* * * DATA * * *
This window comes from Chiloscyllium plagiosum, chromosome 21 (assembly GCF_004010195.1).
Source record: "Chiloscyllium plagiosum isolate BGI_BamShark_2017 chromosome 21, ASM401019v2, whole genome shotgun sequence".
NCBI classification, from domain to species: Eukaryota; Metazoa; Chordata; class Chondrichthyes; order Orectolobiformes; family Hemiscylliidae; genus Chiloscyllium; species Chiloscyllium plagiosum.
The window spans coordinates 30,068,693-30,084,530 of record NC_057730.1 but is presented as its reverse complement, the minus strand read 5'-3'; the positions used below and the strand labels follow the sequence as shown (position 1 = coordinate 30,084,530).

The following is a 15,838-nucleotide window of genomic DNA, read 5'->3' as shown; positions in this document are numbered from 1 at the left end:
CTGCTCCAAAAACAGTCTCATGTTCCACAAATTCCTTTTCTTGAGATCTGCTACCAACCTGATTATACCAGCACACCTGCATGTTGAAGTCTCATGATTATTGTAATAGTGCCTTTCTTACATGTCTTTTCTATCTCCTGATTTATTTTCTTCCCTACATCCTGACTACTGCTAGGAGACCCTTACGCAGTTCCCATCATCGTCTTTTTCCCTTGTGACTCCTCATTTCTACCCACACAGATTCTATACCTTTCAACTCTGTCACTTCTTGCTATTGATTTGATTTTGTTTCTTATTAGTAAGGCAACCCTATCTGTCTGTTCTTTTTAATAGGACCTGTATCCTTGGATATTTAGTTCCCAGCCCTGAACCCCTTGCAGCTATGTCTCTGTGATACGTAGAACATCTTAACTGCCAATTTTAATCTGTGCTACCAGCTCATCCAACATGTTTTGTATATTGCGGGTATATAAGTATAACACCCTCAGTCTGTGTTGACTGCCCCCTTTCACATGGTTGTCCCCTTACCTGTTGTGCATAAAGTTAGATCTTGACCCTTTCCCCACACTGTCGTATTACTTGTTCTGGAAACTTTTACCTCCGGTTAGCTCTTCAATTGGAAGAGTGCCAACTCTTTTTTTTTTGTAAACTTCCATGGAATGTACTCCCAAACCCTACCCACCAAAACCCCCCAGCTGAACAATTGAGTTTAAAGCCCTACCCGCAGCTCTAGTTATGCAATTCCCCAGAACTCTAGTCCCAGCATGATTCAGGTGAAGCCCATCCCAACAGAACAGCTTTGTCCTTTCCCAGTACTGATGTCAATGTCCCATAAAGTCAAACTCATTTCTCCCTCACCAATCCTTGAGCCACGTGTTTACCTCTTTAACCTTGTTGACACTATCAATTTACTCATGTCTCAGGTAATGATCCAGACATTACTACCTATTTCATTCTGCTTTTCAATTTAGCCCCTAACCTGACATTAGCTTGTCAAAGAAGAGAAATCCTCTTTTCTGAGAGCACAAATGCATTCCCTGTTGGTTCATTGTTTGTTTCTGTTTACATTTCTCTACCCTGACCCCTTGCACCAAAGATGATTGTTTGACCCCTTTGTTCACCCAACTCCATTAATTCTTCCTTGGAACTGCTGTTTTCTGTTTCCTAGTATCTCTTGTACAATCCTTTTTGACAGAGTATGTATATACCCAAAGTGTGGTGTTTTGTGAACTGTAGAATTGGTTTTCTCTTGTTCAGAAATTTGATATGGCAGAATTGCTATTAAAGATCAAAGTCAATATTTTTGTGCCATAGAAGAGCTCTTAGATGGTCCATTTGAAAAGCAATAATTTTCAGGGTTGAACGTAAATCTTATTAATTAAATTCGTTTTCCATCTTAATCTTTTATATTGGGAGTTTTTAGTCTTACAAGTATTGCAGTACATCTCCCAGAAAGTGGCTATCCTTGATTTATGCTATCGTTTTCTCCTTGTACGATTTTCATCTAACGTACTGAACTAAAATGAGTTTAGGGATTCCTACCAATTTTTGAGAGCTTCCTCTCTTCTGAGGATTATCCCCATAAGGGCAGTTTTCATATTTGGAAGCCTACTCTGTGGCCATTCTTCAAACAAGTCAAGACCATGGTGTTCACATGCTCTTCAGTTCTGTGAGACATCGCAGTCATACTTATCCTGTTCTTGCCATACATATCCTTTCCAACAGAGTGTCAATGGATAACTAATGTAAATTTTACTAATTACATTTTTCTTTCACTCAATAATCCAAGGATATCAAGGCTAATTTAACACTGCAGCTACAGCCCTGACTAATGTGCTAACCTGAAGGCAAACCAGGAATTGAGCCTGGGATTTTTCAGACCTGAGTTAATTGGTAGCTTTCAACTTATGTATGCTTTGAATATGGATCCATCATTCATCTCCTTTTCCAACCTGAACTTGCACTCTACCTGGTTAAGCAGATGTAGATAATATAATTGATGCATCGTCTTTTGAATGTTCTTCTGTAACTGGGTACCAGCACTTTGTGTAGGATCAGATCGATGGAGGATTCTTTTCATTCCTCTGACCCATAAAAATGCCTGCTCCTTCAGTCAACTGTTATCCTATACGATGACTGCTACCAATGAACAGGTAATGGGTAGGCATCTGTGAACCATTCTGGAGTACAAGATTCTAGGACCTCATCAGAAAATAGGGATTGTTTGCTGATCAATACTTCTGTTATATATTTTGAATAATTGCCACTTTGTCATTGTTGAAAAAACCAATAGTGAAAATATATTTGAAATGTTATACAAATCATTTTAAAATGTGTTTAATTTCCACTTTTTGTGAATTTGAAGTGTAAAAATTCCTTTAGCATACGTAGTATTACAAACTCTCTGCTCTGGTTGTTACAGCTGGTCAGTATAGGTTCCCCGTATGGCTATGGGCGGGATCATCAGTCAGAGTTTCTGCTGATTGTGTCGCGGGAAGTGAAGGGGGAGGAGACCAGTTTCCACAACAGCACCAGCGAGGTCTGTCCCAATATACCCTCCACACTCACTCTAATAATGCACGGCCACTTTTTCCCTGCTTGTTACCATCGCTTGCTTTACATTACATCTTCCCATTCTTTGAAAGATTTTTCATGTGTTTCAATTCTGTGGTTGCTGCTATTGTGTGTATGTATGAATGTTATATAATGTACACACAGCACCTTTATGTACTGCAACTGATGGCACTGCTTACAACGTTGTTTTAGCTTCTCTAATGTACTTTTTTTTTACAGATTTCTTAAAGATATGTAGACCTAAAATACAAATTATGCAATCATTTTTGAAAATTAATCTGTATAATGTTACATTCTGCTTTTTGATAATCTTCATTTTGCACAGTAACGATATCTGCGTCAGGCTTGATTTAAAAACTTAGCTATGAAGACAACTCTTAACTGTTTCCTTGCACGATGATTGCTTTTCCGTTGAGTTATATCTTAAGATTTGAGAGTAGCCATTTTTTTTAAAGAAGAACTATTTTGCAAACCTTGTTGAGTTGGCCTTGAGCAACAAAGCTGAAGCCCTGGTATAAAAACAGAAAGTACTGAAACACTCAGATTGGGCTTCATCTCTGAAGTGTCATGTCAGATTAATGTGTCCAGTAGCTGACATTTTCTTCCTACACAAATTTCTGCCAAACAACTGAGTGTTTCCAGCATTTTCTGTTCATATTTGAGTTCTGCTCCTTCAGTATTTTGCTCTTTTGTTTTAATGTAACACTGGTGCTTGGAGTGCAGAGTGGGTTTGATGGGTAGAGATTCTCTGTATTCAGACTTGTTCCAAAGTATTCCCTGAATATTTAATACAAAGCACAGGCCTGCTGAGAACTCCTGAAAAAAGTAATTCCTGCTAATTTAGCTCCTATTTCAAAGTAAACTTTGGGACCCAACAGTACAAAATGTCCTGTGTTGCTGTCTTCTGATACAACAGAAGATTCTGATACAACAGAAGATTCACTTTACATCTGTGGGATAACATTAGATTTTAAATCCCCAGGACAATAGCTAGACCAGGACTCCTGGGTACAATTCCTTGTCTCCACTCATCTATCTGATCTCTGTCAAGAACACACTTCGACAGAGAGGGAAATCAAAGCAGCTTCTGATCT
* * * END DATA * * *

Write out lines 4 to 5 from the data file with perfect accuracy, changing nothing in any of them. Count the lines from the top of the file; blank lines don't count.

The window spans coordinates 30,068,693-30,084,530 of record NC_057730.1 but is presented as its reverse complement, the minus strand read 5'-3'; the positions used below and the strand labels follow the sequence as shown (position 1 = coordinate 30,084,530).

The following is a 15,838-nucleotide window of genomic DNA, read 5'->3' as shown; positions in this document are numbered from 1 at the left end: